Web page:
February 17, 2009

Luxman DU-80 Universal A/V Player

Late in the review period for the Luxman L-509u integrated amplifier that I wrote about earlier this month, Luxman’s gregarious bon vivant Philip O’Hanlon dropped in for a listening session. In addition to his usual fistful of personally compiled demo discs, he brought along Luxman’s DU-80 universal player ($10,500 USD). In addition to Red Book CDs, the DU-80 plays SACDs, DVD-Audio and DVD-Video discs, CD-Rs and Video CDs. It is also capable of handling both two-channel and multichannel recordings. For decoding the digital datastream, the DU-80 employs two proprietary DACs that can be selected via a button on the front panel: the Fluency DAC for Red Book CD and the Shannon DAC for SACD and DVD-Audio. The Fluency DAC is a time-coherent design that is said to produce a stress-free sound closer to that of analog reproduction. The Shannon DAC is frequency coherent, capable of delivering the extra resolution, greater transparency and enhanced ambience retrieval of DVD-Audio or SACD discs. My time with the DU-80 involved evaluating only its stereo audio performance.

O’Hanlon recommended that I start with Red Book CD and allow the Fluency DAC a few days to warm up and settle in. After some casual listening to some favorite jazz CDs, I got down to business. First up was the remastered version of the classic Who’s Next [MCA MCAD-11269]. Having listened to this album, first on LP and then on CD, regularly for more than 25 years, I know it probably better than any other in my library, but via the DU-80 it sounded fresh and vital. The DU-80 didn't just flaunt its resolving powers; I heard deeper into the recording, as if vocal was layered upon guitar, guitar upon bass, bass upon keyboards, and everything upon the drums, without any sense of confusion or congestion, even at high volumes. Even better, the musical ebb and flow -- the ability for the music to simply appear without seeming forced out of the speakers -- were the best I have yet heard from the CD format. With classical music, the sound was even more impressive, with such acute reproduction of reverb and decay that the hall sound was as realistic as I’ve heard with CD. On "Fanfare for the Common Man" from a remastered Gershwin/Copland performance conducted by Lorin Maazel and Zubin Mehta [London 417 716-2 LM], the opening tympani-mallet strikes were so forceful as to be startling, then as the brass began the majestic fanfare, the sound ricocheted off of the hall’s walls, throwing a very wide and deep soundstage that was almost spooky.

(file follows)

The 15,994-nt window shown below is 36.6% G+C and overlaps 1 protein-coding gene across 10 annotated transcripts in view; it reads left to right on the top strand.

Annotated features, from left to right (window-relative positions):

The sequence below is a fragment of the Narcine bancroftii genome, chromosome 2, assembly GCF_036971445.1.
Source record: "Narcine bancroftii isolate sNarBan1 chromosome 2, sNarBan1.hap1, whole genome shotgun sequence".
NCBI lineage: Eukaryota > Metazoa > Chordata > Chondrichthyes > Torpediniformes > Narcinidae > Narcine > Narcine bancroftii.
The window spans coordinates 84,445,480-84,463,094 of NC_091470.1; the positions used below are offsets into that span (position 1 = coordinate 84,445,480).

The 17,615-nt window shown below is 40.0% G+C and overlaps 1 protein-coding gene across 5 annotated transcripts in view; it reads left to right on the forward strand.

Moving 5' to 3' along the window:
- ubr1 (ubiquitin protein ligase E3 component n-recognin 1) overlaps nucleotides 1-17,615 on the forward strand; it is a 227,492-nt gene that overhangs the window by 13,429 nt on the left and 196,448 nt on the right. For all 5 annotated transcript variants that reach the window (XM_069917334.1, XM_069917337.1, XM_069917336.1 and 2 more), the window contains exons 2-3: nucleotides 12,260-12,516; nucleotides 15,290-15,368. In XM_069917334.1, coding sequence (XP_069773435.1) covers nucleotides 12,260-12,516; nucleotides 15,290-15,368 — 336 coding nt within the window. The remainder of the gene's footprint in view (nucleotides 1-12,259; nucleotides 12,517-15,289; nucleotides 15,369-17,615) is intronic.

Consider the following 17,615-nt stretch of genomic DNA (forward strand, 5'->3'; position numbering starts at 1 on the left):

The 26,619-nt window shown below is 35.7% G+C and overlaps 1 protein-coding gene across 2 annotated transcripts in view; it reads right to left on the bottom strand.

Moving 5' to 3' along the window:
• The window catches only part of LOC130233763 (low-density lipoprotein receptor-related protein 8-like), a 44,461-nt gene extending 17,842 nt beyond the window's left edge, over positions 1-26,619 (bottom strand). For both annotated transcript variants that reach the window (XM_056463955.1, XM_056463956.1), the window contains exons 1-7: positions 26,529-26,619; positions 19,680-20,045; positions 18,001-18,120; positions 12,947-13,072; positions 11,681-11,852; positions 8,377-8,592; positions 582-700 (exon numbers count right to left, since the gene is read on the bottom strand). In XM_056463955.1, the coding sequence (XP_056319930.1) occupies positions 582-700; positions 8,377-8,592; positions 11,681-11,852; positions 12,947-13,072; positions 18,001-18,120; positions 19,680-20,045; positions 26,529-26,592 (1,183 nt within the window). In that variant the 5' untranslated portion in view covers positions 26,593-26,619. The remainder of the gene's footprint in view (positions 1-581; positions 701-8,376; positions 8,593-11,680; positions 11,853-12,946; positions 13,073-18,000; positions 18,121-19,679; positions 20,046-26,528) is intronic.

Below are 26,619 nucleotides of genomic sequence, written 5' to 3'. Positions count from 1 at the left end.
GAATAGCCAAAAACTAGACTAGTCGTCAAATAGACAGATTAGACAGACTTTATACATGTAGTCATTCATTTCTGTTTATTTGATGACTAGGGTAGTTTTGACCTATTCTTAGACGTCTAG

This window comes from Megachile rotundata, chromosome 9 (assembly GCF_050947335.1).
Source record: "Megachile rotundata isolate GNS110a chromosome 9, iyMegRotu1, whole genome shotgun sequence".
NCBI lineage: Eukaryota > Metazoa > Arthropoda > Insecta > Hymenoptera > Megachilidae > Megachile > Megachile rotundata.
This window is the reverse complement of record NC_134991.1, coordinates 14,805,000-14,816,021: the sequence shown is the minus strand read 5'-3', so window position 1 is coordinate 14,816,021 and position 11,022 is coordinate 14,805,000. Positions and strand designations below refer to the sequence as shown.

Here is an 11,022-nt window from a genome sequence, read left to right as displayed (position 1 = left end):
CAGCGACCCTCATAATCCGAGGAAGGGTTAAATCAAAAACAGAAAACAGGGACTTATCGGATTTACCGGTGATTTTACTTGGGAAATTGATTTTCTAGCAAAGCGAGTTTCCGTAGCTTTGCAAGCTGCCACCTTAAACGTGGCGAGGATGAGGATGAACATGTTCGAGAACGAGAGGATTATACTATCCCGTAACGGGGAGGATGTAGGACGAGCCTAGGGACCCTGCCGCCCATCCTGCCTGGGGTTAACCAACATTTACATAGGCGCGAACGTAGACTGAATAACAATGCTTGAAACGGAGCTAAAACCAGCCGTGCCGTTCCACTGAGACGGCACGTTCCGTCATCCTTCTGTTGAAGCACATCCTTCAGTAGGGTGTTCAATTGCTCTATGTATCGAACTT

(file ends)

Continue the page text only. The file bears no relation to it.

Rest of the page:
Prior to my review of the Wadia 581ise, my experience with high-resolution formats was so limited that the Wadia player really served as my introduction. And honestly, while the differences between Red Book CD and SACD were apparent, they were most perceptible with symphonic music and live jazz recordings. Not so with the DU-80. One of the SACDs that I used to evaluate the 581ise was the Rolling Stones’ Beggar’s Banquet [ABKCO 95392]. While both the CD and SACD layers sounded superb through the Wadia player, I didn’t notice an appreciable difference between the two layers. With the DU-80, not only was there a noticeable sonic improvement with both layers over the 581ise, the SACD layer differentiated itself from the CD layer with more tightly focused, three-dimensional images and a much deeper soundstage. The same thing could be said for the late Michael Brecker’s final album, Pilgrimage [Heads Up HUSA 9095]. On my favorite track, the harmonically dense "Tumbleweed," as Brecker plays his solo, Brad Mehldau’s piano playing can be heard as a subtle accompaniment, his piano runs intertwining with Brecker’s sax. The SACD layer clearly delineated all of this.

I have even less experience with DVD-Audio and have no DVD-A discs in my library, so I had to rely on some compilation DVD-As that Philip provided. Although I was unfamiliar with the music, I had similar feelings about the overall resolution and soundstaging. As to which was the better format, I’d have to say it was a toss-up in light of the limited time I spent with the DU-80.

Although the high-rez formats exceeded the resolution of Red Book CD, all did share one common trait with the DU-80: There was a relaxed presentation and a more natural flow to the music than I’ve experienced with other players. The Luxman DU-80 is the most analog-sounding digital player I’ve ever heard, with ease and liquidity that never once approached becoming analytical or mechanical. These qualities were even more noticeable when the DU-80 was paired with the L-509u, perfectly complementing its finest qualities with regard to pace, rhythm and timing.

To hear the DU-80 is to want it, and boy do I want it!

...Uday Reddy